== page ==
Verizon: New Obstacles to Porting Out

Two days ago, I called Verizon to make sure that I had everything I need to port my phone number from Verizon to Google voice (yeah… Google… a deal with the devil, I know). I wrote down everything the people at Verizon said and was told by them that the same Pin that I typed in to identify myself to Verizon customer service was the same Pin that I would need to use to port my phone number to another carrier. They lied.

Two days later (this morning) when the port wouldn’t go through and Google voice said my Pin was wrong, I called Verizon back. They admitted that I would need a special “porting pin” number. It’s a six digit number whereas a regular Verizon pin is only four digits. But they wouldn’t just tell me what that porting pin number is. I had to log in and have that number issued to me directly from the Verizon website. I got the number and entered it in to Google voice. We’ll see whether or not that will work.

My plan is to port the number that everyone knows I have, from my verizon Note 9 phone to Google voice. Then I will forward that same number back to my same Note 9 phone using Mint mobile as my new carrier, and to another number (the actual Mint Mobile phone number) that most people will never even know exists. You pay $180 once and that covers you for a whole year ($15/month) with Mint mobile. That gives you 3GB of data per month and unlimited talk and text and best of all, a cost so low that there is no monthly bill. Mint also has a $45 for three months ($15/month) trial that I have been using for a week now and that I am happy with. Actually, I bought the new sim and first three months with Mint from Amazon for only $40. When my Librem 5 arrives, I can just add another sim from any carrier to my Librem 5 and add that new number to the list of phones that my calls get forwarded to, from my Google voice number. My friends and family and everyone else who knows me and has known me for years won’t see any change to my number. But my options will get much better this way. Different carriers and new numbers can come and go as often as I want them to. No porting will be needed since you just forward from your known Google voice number to any phone numbers and carriers that you want to as they come and go. The Google voice app will identify you by your Google voice number for your outgoing calls. But if you want to port your phone number out of Verizon make sure to know your six digit “porting Pin” number first. That number is only good for a week after they issue it to you.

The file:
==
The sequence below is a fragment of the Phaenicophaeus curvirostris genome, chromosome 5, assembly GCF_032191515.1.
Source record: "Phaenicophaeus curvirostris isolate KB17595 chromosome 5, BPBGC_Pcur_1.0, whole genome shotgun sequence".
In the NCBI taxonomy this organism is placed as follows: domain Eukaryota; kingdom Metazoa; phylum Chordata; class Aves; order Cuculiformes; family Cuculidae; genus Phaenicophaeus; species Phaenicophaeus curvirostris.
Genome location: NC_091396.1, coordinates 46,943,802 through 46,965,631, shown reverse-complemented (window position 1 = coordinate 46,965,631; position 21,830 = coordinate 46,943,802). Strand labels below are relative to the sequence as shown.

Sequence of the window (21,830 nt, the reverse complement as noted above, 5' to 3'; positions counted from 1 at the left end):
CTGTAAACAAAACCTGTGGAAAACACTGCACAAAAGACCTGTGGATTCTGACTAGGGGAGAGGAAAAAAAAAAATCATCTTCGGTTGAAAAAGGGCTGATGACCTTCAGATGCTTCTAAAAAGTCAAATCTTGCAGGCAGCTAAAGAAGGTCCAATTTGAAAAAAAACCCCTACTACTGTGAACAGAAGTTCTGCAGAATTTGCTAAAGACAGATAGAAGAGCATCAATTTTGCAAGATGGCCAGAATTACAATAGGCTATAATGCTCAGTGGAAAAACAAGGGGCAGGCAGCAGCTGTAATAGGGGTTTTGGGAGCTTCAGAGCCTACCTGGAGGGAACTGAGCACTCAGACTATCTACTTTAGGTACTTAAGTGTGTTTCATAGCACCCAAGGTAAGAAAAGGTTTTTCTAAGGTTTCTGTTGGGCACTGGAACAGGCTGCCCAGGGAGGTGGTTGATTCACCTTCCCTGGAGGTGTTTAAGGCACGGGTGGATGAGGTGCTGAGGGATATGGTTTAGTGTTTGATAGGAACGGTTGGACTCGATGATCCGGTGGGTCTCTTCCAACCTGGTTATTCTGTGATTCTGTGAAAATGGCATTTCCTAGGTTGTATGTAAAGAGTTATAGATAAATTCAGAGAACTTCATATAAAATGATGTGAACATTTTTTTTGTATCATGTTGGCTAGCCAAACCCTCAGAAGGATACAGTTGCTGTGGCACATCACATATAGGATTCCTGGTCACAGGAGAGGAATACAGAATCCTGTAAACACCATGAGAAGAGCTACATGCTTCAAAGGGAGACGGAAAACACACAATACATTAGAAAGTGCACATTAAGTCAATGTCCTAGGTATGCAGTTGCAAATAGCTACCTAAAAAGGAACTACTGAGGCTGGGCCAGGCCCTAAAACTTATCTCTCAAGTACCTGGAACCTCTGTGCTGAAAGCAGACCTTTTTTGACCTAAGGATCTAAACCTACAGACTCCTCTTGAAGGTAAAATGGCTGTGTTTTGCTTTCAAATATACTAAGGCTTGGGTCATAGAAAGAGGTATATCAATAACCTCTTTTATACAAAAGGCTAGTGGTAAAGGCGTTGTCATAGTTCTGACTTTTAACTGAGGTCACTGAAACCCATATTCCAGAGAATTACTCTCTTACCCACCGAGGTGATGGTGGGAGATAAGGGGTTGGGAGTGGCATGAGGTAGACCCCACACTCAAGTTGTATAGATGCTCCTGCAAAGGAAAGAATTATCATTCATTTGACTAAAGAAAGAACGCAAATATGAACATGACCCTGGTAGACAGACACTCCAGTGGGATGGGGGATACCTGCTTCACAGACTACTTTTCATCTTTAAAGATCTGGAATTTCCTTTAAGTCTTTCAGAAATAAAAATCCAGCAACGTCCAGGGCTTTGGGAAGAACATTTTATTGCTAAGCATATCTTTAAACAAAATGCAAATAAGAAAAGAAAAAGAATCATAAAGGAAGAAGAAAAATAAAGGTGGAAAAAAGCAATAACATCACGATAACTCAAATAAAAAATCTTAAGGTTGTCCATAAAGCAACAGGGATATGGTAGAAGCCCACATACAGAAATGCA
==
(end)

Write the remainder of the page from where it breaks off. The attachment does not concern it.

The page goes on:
A friend showed me another advantage of using Google voice. You can purchase additional numbers for a one-time cost of $20 each. So if you want to call someone without disclosing your real phone number, you use one of those other numbers. By selecting one of those other numbers to identify you before making the call, when they try to call you back you have your settings set to ignore those calls. Your phone never rings.

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… That gives you 3GB of data per month and unlimited talk and text and best of all, a cost so low that there is no monthly bill …
Beyond the considerations that Google knows all the numbers of a person this is interesting for me because I notice disproportionate differences in costs between states. I am in Italy and here the average rate is € 10 per month for 30/50 Gb of monthly data - LTE - with unlimited calls and sms.
P.S. my rate is € 6 per month for 50 Gb LTE

Yes, I think that here in the US we get ripped off on the pricing for data. The overall rates are much higher too. The major carriers also charge us extra for things that should be free like hot spotting and for spam blocking. Their phones block these features by not making them available as selections in the operating system when these same features come free as available selections on the carrier-independant OEM versions of the same phones. Verizon is the worst of the bunch. They have the best network and use their monopoly power to charge 4x the price you can get elsewhere. Just their taxes and surcharges alone are higher than some carriers charge for a whole plan. When they have a buy one get one free on their higher end phones, both phones have to stay on their plans by contract. So nothing is really free and you still pay more.

I may or may not forward my number from Google voice to my L5 (once I get it). But as long as I use Google/Android phones anyway, I might as well use Google’s free phone services to avoid the need to have any loyalty to any one carrier. Unfortunately, Google voice is only available in the US.

If you’re looking for throwaway phone numbers, there’s an android app called Burner. Its a $3.99/month subscription. You choose an area code and they give you a list of numbers to choose from. Calls and texts arrive at your phone. After a month, you can burn it and switch it out for a new one.

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I like the concept, but tied to Android, it’s not very useful.

There’s a way to dial in so you can use it from any phone, but it is a bit of a pain.